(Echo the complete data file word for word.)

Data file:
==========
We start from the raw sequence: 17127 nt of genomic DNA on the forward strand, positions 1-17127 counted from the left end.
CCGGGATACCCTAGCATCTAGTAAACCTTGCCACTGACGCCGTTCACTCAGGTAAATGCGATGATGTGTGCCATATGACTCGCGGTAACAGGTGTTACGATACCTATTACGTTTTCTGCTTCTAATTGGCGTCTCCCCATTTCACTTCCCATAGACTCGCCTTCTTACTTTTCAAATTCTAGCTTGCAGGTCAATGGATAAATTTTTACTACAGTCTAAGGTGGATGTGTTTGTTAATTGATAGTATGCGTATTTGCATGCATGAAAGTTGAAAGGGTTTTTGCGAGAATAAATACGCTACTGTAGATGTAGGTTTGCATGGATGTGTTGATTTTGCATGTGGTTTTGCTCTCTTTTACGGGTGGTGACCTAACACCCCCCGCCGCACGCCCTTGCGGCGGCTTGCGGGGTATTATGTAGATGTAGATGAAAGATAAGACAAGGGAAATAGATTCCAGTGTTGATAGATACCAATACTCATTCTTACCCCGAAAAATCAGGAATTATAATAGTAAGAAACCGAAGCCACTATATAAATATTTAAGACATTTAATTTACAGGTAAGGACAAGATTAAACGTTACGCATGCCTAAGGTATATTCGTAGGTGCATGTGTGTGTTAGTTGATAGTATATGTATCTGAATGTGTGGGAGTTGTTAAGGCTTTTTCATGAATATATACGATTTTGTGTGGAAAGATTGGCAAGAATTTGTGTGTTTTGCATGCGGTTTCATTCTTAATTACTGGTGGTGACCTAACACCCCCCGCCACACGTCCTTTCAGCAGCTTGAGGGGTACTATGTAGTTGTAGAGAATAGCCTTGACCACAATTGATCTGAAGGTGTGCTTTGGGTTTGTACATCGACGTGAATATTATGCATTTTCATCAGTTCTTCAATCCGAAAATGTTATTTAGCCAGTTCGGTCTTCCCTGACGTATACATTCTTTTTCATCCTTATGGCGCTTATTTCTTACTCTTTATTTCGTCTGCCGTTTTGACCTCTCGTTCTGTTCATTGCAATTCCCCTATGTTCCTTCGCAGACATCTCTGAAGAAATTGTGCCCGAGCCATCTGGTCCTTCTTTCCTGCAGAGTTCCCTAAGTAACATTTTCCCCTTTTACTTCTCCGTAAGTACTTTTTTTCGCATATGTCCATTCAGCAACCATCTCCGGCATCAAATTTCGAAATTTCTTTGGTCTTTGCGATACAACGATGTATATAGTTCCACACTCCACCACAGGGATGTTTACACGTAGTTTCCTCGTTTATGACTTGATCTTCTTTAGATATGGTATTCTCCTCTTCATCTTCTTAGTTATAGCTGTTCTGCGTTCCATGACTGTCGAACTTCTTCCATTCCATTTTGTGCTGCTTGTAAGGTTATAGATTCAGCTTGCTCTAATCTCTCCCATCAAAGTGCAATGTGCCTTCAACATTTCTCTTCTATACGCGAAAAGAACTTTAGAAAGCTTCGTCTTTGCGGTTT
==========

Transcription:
We start from the raw sequence: 17127 nt of genomic DNA on the forward strand, positions 1-17127 counted from the left end.
CCGGGATACCCTAGCATCTAGTAAACCTTGCCACTGACGCCGTTCACTCAGGTAAATGCGATGATGTGTGCCATATGACTCGCGGTAACAGGTGTTACGATACCTATTACGTTTTCTGCTTCTAATTGGCGTCTCCCCATTTCACTTCCCATAGACTCGCCTTCTTACTTTTCAAATTCTAGCTTGCAGGTCAATGGATAAATTTTTACTACAGTCTAAGGTGGATGTGTTTGTTAATTGATAGTATGCGTATTTGCATGCATGAAAGTTGAAAGGGTTTTTGCGAGAATAAATACGCTACTGTAGATGTAGGTTTGCATGGATGTGTTGATTTTGCATGTGGTTTTGCTCTCTTTTACGGGTGGTGACCTAACACCCCCCGCCGCACGCCCTTGCGGCGGCTTGCGGGGTATTATGTAGATGTAGATGAAAGATAAGACAAGGGAAATAGATTCCAGTGTTGATAGATACCAATACTCATTCTTACCCCGAAAAATCAGGAATTATAATAGTAAGAAACCGAAGCCACTATATAAATATTTAAGACATTTAATTTACAGGTAAGGACAAGATTAAACGTTACGCATGCCTAAGGTATATTCGTAGGTGCATGTGTGTGTTAGTTGATAGTATATGTATCTGAATGTGTGGGAGTTGTTAAGGCTTTTTCATGAATATATACGATTTTGTGTGGAAAGATTGGCAAGAATTTGTGTGTTTTGCATGCGGTTTCATTCTTAATTACTGGTGGTGACCTAACACCCCCCGCCACACGTCCTTTCAGCAGCTTGAGGGGTACTATGTAGTTGTAGAGAATAGCCTTGACCACAATTGATCTGAAGGTGTGCTTTGGGTTTGTACATCGACGTGAATATTATGCATTTTCATCAGTTCTTCAATCCGAAAATGTTATTTAGCCAGTTCGGTCTTCCCTGACGTATACATTCTTTTTCATCCTTATGGCGCTTATTTCTTACTCTTTATTTCGTCTGCCGTTTTGACCTCTCGTTCTGTTCATTGCAATTCCCCTATGTTCCTTCGCAGACATCTCTGAAGAAATTGTGCCCGAGCCATCTGGTCCTTCTTTCCTGCAGAGTTCCCTAAGTAACATTTTCCCCTTTTACTTCTCCGTAAGTACTTTTTTTCGCATATGTCCATTCAGCAACCATCTCCGGCATCAAATTTCGAAATTTCTTTGGTCTTTGCGATACAACGATGTATATAGTTCCACACTCCACCACAGGGATGTTTACACGTAGTTTCCTCGTTTATGACTTGATCTTCTTTAGATATGGTATTCTCCTCTTCATCTTCTTAGTTATAGCTGTTCTGCGTTCCATGACTGTCGAACTTCTTCCATTCCATTTTGTGCTGCTTGTAAGGTTATAGATTCAGCTTGCTCTAATCTCTCCCATCAAAGTGCAATGTGCCTTCAACATTTCTCTTCTATACGCGAAAAGAACTTTAGAAAGCTTCGTCTTTGCGGTTT